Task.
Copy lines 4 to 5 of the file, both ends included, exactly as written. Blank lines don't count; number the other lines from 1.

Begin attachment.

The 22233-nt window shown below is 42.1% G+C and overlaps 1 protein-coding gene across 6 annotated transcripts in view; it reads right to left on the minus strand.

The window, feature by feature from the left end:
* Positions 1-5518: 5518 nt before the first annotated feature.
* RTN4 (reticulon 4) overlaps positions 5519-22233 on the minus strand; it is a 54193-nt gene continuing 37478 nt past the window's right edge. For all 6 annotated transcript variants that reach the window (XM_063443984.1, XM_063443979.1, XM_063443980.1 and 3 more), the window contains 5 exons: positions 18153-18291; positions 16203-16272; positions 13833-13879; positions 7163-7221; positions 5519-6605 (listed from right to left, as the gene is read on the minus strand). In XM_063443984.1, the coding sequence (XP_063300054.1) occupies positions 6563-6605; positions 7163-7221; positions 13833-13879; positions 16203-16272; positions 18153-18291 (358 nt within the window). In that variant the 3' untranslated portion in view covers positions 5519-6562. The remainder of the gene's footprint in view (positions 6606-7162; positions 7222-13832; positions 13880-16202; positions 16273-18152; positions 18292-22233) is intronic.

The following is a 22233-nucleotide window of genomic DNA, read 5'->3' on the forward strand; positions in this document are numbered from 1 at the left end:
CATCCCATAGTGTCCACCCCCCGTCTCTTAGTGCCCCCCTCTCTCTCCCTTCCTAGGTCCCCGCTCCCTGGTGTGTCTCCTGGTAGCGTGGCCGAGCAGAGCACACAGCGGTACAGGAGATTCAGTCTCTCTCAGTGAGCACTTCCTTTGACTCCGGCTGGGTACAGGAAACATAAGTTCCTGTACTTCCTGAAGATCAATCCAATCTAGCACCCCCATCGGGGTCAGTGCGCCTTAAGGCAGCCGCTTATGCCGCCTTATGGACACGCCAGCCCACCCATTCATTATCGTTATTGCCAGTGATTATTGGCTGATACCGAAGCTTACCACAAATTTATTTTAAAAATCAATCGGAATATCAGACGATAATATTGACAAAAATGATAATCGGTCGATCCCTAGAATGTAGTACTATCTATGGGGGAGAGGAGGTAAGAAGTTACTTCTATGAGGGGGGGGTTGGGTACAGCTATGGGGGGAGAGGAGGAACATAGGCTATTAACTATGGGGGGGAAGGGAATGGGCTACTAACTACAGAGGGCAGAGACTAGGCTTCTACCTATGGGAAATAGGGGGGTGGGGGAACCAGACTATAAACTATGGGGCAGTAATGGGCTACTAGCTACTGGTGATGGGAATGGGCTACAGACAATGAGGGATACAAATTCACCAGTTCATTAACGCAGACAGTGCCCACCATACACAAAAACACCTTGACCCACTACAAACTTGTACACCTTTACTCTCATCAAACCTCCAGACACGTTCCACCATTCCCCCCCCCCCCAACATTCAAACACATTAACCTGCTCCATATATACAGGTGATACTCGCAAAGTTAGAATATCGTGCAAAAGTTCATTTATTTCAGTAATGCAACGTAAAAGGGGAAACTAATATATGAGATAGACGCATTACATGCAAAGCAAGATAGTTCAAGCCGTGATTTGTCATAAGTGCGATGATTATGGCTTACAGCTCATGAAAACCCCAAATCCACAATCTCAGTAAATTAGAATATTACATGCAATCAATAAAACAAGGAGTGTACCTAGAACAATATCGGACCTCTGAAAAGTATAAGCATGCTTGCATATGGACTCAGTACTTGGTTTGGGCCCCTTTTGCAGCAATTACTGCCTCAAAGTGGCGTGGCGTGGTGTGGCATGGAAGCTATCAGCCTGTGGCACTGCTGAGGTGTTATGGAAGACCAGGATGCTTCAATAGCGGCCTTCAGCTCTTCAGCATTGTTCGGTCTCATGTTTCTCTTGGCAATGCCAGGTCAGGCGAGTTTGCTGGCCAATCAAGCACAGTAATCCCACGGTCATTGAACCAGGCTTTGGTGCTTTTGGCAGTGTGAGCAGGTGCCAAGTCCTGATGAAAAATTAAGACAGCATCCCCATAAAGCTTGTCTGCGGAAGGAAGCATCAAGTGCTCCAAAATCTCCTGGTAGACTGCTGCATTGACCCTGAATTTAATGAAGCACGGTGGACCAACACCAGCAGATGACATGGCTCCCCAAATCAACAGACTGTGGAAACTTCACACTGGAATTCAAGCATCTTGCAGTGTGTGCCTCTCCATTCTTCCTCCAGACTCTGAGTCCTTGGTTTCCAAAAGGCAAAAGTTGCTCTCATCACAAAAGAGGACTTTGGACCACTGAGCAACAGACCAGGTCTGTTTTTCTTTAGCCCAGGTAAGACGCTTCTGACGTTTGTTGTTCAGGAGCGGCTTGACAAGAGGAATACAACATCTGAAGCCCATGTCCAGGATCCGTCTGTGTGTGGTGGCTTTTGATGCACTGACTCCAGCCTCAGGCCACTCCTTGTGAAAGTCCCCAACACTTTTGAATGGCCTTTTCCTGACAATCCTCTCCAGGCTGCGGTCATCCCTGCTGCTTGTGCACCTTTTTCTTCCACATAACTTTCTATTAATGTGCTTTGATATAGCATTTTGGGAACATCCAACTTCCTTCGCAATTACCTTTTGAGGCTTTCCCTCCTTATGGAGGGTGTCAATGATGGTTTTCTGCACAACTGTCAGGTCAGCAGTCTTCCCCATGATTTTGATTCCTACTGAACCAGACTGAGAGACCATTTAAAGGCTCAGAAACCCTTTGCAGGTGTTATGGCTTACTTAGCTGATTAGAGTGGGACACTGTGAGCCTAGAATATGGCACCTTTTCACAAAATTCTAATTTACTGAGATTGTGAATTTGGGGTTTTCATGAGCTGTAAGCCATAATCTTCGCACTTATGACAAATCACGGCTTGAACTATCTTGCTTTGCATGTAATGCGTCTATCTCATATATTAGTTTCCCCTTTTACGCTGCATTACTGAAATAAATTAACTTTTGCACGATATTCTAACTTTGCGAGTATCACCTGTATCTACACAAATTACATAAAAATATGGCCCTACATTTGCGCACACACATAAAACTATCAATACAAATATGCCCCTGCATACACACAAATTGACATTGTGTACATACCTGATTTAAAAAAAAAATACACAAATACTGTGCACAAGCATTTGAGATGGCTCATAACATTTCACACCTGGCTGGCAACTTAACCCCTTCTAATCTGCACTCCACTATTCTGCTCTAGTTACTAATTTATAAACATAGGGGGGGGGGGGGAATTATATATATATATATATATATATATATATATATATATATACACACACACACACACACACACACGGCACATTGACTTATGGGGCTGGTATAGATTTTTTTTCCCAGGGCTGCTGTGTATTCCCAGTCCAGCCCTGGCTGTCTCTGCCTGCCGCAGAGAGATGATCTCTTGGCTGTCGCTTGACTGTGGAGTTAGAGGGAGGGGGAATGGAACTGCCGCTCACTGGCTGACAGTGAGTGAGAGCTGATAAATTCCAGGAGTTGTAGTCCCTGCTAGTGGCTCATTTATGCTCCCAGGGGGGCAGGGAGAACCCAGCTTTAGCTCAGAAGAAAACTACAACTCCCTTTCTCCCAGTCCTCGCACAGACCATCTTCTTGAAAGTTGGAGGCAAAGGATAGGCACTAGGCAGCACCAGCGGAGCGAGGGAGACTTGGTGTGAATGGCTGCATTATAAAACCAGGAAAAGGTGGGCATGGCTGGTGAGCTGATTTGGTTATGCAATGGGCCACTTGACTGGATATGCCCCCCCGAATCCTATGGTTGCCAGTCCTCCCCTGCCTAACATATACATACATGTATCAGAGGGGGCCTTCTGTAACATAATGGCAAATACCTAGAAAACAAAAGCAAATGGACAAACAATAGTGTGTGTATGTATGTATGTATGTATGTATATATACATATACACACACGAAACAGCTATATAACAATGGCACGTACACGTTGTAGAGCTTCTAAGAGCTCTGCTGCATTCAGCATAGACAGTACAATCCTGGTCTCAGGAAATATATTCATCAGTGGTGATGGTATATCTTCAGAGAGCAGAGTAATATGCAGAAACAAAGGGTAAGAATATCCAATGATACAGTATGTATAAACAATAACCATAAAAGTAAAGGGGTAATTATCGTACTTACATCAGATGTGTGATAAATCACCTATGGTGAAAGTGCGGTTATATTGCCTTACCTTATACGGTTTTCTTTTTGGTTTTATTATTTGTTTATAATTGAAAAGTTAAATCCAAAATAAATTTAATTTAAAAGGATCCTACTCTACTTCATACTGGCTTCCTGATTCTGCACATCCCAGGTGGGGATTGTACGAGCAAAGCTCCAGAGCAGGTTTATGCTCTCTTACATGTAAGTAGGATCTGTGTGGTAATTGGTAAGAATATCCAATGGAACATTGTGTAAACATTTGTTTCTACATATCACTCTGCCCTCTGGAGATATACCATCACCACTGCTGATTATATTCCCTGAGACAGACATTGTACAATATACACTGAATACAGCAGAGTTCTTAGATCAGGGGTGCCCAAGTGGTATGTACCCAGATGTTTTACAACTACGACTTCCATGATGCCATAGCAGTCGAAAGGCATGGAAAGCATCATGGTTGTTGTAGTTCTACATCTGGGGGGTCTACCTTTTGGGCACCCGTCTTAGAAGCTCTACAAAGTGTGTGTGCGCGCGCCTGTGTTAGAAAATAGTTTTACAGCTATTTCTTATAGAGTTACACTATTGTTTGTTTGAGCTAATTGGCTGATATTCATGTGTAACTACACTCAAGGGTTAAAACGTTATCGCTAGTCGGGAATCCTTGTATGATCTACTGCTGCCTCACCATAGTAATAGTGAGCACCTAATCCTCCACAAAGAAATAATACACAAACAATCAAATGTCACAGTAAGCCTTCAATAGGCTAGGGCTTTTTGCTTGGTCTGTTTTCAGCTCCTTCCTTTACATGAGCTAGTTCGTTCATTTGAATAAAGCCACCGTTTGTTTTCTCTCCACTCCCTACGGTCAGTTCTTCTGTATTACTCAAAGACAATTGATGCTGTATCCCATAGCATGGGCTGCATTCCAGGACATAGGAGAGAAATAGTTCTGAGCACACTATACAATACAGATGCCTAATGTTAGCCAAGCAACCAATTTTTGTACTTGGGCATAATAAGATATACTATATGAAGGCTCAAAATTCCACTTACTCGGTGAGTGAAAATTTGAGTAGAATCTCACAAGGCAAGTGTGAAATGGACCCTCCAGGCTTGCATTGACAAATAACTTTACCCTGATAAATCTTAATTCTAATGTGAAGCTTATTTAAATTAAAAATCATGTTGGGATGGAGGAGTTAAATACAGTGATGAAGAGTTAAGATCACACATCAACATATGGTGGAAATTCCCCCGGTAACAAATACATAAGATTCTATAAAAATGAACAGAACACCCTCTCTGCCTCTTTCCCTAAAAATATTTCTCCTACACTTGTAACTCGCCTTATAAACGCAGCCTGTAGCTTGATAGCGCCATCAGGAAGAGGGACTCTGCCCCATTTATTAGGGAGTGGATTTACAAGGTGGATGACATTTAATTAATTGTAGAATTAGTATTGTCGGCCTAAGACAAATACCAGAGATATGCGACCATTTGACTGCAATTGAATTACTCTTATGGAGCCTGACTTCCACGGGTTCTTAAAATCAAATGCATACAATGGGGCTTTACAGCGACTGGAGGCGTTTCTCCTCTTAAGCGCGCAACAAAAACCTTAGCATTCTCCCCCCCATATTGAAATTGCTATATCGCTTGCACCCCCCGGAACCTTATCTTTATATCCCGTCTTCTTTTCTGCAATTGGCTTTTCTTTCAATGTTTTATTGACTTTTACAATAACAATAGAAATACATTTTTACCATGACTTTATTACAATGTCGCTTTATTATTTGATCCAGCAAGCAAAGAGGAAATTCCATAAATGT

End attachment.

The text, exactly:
* RTN4 (reticulon 4) overlaps positions 5519-22233 on the minus strand; it is a 54193-nt gene continuing 37478 nt past the window's right edge. For all 6 annotated transcript variants that reach the window (XM_063443984.1, XM_063443979.1, XM_063443980.1 and 3 more), the window contains 5 exons: positions 18153-18291; positions 16203-16272; positions 13833-13879; positions 7163-7221; positions 5519-6605 (listed from right to left, as the gene is read on the minus strand). In XM_063443984.1, the coding sequence (XP_063300054.1) occupies positions 6563-6605; positions 7163-7221; positions 13833-13879; positions 16203-16272; positions 18153-18291 (358 nt within the window). In that variant the 3' untranslated portion in view covers positions 5519-6562. The remainder of the gene's footprint in view (positions 6606-7162; positions 7222-13832; positions 13880-16202; positions 16273-18152; positions 18292-22233) is intronic.

The following is a 22233-nucleotide window of genomic DNA, read 5'->3' on the forward strand; positions in this document are numbered from 1 at the left end: